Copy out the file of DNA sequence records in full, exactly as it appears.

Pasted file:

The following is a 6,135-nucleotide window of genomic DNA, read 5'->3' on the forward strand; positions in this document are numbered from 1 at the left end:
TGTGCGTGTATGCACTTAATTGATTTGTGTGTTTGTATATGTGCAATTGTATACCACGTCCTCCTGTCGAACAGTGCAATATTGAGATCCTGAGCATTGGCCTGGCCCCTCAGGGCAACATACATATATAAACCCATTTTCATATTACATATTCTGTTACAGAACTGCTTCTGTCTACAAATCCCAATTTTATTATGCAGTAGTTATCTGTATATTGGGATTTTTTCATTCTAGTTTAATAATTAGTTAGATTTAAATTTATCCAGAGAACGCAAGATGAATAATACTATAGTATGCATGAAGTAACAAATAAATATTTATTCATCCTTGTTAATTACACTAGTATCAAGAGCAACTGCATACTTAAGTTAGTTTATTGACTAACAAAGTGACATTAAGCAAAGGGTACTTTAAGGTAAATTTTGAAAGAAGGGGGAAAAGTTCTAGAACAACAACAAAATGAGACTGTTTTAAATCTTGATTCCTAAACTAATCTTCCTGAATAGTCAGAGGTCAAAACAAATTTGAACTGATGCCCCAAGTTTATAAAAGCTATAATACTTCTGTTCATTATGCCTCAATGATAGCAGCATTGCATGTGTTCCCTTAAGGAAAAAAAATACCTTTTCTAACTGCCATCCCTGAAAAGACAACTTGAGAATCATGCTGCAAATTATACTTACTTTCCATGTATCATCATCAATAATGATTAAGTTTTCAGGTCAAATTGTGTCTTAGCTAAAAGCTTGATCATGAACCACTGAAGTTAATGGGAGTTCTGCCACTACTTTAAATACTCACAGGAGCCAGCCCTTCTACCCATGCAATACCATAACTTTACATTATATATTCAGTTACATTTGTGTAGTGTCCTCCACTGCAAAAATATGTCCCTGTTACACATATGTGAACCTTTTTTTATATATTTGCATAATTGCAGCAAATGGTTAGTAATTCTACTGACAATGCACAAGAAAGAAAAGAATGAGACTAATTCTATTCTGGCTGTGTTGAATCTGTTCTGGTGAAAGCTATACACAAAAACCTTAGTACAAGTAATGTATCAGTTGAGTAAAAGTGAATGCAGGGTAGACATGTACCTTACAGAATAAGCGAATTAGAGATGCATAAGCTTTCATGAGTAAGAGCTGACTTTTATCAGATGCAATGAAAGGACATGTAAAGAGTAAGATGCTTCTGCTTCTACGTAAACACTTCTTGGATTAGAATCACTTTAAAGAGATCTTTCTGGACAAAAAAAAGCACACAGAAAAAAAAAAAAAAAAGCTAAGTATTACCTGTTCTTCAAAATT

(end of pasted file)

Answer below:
The following is a 6,135-nucleotide window of genomic DNA, read 5'->3' on the forward strand; positions in this document are numbered from 1 at the left end:
TGTGCGTGTATGCACTTAATTGATTTGTGTGTTTGTATATGTGCAATTGTATACCACGTCCTCCTGTCGAACAGTGCAATATTGAGATCCTGAGCATTGGCCTGGCCCCTCAGGGCAACATACATATATAAACCCATTTTCATATTACATATTCTGTTACAGAACTGCTTCTGTCTACAAATCCCAATTTTATTATGCAGTAGTTATCTGTATATTGGGATTTTTTCATTCTAGTTTAATAATTAGTTAGATTTAAATTTATCCAGAGAACGCAAGATGAATAATACTATAGTATGCATGAAGTAACAAATAAATATTTATTCATCCTTGTTAATTACACTAGTATCAAGAGCAACTGCATACTTAAGTTAGTTTATTGACTAACAAAGTGACATTAAGCAAAGGGTACTTTAAGGTAAATTTTGAAAGAAGGGGGAAAAGTTCTAGAACAACAACAAAATGAGACTGTTTTAAATCTTGATTCCTAAACTAATCTTCCTGAATAGTCAGAGGTCAAAACAAATTTGAACTGATGCCCCAAGTTTATAAAAGCTATAATACTTCTGTTCATTATGCCTCAATGATAGCAGCATTGCATGTGTTCCCTTAAGGAAAAAAAATACCTTTTCTAACTGCCATCCCTGAAAAGACAACTTGAGAATCATGCTGCAAATTATACTTACTTTCCATGTATCATCATCAATAATGATTAAGTTTTCAGGTCAAATTGTGTCTTAGCTAAAAGCTTGATCATGAACCACTGAAGTTAATGGGAGTTCTGCCACTACTTTAAATACTCACAGGAGCCAGCCCTTCTACCCATGCAATACCATAACTTTACATTATATATTCAGTTACATTTGTGTAGTGTCCTCCACTGCAAAAATATGTCCCTGTTACACATATGTGAACCTTTTTTTATATATTTGCATAATTGCAGCAAATGGTTAGTAATTCTACTGACAATGCACAAGAAAGAAAAGAATGAGACTAATTCTATTCTGGCTGTGTTGAATCTGTTCTGGTGAAAGCTATACACAAAAACCTTAGTACAAGTAATGTATCAGTTGAGTAAAAGTGAATGCAGGGTAGACATGTACCTTACAGAATAAGCGAATTAGAGATGCATAAGCTTTCATGAGTAAGAGCTGACTTTTATCAGATGCAATGAAAGGACATGTAAAGAGTAAGATGCTTCTGCTTCTACGTAAACACTTCTTGGATTAGAATCACTTTAAAGAGATCTTTCTGGACAAAAAAAAGCACACAGAAAAAAAAAAAAAAAAGCTAAGTATTACCTGTTCTTCAAAATT